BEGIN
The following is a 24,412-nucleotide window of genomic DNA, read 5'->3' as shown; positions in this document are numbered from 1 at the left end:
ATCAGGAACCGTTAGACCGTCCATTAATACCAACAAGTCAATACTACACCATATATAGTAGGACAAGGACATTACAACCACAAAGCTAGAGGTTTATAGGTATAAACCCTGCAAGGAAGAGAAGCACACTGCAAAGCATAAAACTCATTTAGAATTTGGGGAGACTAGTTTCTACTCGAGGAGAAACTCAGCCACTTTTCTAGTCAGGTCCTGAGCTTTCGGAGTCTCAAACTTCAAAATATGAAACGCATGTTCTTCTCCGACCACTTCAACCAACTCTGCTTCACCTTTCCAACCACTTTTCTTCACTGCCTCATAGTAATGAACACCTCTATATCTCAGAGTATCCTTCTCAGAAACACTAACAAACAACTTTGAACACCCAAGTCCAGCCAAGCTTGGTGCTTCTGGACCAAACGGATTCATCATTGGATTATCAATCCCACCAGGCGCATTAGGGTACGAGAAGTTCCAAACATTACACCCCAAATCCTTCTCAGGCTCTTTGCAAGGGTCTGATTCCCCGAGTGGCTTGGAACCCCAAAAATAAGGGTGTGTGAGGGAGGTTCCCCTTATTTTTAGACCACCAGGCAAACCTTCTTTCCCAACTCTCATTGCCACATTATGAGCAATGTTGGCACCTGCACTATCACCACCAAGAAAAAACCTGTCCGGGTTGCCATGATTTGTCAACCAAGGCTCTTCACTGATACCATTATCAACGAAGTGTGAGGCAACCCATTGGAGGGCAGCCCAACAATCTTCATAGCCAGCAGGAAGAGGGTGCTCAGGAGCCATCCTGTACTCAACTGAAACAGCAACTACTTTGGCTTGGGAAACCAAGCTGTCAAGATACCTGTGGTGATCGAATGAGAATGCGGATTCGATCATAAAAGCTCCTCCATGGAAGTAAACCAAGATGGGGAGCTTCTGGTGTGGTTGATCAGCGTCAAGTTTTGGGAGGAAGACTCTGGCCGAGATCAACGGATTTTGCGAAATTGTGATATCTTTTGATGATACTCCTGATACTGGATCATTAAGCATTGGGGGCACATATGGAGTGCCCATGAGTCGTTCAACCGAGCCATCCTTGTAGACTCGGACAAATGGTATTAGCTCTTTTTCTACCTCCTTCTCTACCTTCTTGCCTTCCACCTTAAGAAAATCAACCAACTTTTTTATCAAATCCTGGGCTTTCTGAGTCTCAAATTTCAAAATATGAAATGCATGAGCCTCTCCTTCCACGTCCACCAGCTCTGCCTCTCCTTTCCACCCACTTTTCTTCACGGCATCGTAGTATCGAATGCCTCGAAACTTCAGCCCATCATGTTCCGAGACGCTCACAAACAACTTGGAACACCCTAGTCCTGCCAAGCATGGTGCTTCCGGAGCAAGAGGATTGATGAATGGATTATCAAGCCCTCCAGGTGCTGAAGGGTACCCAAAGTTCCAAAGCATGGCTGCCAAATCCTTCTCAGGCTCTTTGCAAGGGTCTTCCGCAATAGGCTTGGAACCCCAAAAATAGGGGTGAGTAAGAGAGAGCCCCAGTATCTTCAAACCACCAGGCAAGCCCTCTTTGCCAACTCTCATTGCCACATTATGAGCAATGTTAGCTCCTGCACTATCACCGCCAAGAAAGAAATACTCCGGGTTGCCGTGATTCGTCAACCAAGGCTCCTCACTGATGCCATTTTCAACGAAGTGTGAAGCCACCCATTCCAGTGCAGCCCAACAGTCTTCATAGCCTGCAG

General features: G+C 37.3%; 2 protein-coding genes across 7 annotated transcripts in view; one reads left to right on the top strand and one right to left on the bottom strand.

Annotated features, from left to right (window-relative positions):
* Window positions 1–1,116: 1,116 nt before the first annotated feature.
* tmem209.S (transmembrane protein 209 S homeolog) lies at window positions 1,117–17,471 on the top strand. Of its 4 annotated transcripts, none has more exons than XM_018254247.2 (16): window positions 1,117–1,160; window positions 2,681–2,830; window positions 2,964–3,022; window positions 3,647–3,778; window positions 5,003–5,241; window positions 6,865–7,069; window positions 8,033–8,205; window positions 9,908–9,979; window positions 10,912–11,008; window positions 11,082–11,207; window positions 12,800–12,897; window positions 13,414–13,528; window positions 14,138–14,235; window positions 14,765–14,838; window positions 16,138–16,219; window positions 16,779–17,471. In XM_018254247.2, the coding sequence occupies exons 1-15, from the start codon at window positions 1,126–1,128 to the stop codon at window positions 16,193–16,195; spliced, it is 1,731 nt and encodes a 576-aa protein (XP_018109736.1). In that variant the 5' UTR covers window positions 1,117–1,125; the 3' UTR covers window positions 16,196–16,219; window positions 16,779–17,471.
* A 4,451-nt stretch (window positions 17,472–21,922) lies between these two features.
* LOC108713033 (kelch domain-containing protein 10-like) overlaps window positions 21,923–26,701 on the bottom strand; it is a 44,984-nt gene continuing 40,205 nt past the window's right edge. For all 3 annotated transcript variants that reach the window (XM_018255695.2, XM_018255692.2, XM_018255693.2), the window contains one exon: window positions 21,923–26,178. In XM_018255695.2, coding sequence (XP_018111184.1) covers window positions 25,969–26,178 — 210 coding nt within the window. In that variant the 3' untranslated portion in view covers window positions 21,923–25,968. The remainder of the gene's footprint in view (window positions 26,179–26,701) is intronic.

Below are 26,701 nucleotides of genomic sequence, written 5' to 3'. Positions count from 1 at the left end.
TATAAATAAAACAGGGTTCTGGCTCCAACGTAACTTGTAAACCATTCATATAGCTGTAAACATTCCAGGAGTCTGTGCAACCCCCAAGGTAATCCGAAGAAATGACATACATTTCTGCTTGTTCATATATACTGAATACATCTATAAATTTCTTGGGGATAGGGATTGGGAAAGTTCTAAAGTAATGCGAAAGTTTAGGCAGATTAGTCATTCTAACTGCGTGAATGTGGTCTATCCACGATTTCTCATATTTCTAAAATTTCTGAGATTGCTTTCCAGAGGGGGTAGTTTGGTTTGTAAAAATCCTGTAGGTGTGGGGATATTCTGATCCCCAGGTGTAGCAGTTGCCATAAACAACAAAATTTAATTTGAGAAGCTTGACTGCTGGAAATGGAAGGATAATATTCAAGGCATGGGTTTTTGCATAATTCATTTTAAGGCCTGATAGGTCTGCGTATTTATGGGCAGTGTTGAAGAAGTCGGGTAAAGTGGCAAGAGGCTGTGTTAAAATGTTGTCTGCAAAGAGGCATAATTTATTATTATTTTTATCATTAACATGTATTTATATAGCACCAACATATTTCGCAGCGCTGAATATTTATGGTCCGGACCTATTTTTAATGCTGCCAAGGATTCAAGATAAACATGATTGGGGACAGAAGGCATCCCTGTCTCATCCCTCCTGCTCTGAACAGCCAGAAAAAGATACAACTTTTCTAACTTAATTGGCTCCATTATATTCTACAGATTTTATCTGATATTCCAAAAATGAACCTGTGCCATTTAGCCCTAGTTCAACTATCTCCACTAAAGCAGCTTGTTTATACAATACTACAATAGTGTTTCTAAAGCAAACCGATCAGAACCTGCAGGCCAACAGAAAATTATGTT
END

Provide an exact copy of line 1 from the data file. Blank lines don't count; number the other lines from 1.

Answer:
The following is a 24,412-nucleotide window of genomic DNA, read 5'->3' as shown; positions in this document are numbered from 1 at the left end: